CityLink bus livery detail by BeyondDC licensed under Creative Commons.

Baltimore, Washington, and Richmond should all make their bus service a priority with more lanes, faster boarding, better infromation, and much more. Those are recommendations from the Greater Washington Partnership, a super-regional business-led organization which just released a new issue brief on bus service.

The Partnership was founded two years ago by 17 CEOs and is led by financier Russ Ramsey, businessman and sports team owner Ted Leonsis, and banking executive Peter Scher. They worked together on the region's bid for the Olympics, and when that fell apart, created a new organization to help the greater "Capital Region," from Baltimore to Richmond, be more globally competitive.

Transportation is one of the key issues the Partnership decided to take on. I've been working with Partnership leaders and transportation staff in the last year or so, and they are very forward-thinking in their approach, including very supportive of transit. One of their early recommendations, from a task force led by David Zipper, was to integrate fare payments across transit, private transportation services, and more; Zipper has been posting here about that idea.

Now, the Partnership has released a new brief, called Rethinking the Bus. It includes a lot of strong thinking (and not just because I advised them as part of their working groups), and overlaps in many ways with the seven ideas to transform the bus which DW Rowlands and I created for the WMATA Bus Transformation Project.

The brief lists five big "actions to rethink the bus." They are:

  1. Optimize routes to improve service and better match demand: Basically, this is the Jarrett Walker bus network redesign approach, where among other things, you consider combining many branching or parallel low-frequency routes into high-frequency routes that make it easier to transfer if needed.
  2. Make space for buses on the region's roads: Bus priority, like dedicated lanes, optimizing signals, building bus bulbs to speed boarding, and more.
  3. Make boarding faster, like off-board payment, all-door boarding, and making it easier to pay.
  4. Make buses easier to use, with simpler schedules, real-time information, better signs, and fare policies like free transfers and passes to encourage using the bus. (We'll talk about this more in #4 and #5 in our transformation series.) Also, Zipper's integrated mobility platform.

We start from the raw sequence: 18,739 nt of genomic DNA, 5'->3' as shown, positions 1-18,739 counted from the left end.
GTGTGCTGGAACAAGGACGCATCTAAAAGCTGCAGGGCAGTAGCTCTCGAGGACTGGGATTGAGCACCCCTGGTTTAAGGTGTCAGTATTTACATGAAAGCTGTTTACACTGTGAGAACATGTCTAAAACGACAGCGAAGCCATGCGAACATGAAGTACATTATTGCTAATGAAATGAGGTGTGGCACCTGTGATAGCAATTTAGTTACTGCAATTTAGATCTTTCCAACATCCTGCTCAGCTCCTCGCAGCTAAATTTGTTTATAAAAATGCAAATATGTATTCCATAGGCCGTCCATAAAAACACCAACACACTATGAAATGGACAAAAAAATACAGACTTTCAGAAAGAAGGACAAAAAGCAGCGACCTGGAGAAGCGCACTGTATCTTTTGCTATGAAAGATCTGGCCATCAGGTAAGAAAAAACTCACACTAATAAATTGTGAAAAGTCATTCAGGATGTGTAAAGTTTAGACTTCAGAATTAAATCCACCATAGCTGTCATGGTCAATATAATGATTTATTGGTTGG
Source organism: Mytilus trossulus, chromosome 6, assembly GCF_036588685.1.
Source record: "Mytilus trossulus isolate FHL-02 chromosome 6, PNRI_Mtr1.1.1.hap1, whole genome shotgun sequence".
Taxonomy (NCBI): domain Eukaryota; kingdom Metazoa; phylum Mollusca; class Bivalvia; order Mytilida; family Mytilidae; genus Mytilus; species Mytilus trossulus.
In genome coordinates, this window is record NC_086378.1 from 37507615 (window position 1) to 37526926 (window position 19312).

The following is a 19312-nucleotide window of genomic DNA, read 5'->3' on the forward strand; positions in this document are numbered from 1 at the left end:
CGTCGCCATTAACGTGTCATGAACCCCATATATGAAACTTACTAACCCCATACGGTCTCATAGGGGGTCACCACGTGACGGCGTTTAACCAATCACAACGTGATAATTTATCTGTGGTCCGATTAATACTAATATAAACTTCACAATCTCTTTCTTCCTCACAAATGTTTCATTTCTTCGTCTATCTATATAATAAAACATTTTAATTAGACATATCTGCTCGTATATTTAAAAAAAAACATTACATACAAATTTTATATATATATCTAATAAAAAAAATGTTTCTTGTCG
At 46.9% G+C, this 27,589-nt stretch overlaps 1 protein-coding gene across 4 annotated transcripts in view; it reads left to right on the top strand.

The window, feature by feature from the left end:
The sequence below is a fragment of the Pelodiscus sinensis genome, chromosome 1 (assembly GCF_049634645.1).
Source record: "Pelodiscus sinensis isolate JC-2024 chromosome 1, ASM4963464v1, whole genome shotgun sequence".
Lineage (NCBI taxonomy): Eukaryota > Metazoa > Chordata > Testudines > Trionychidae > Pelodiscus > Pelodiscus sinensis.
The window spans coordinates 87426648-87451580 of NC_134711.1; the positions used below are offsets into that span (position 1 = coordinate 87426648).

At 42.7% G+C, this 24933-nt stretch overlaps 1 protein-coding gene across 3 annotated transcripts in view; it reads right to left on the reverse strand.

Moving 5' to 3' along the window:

5. Measure and report on bus performance, with open data and regular report cards. They note that WMATA doesn't publish on-time performance by route, nor does the Maryland MTA in the Baltimore area or GRTC in Richmond.

For the Washington region, they recommend five specific "next moves":

  1. "Make buses more reliable and efficient through a coordinated regionwide effort to optimize bus service." Use the current WMATA Bus Transformation Project and then, likely, more detailed Walker-style network redesigns.
  2. "Develop a regionwide strategy for implementing dedicated lanes, signal priority, and other bus priority treatments to improve reliability and speed of buses on congested corridors."
  3. "Complete ready-to-go bus improvement projects such as 16th St., Downtown West [the proposed contraflow lane on H Street NW] and US-29."
  4. "Establish mobile fare payments to speed boarding and coordinate with other services." This includes the Zipper concept.
  5. "Amend the formula for allocating Metrobus costs to include incentives for prioritizing buses." This is something from our list of seven bus recommendations, which I'll be writing about more when we get to that part, the sixth in my series with DW Rowlands.

In Baltimore, the Partnership calls for more frequent routes and longer hours, dedicated lanes, better reporting of bus performance, and a commission to create a bold vision. In Richmond, the ideas are expanding service in surrounding counties, laying groundwork for another Bus Rapid Transit line, consolidating transportation staff into one agency, and reporting on-time performance.

Take a look at the report. What do you like?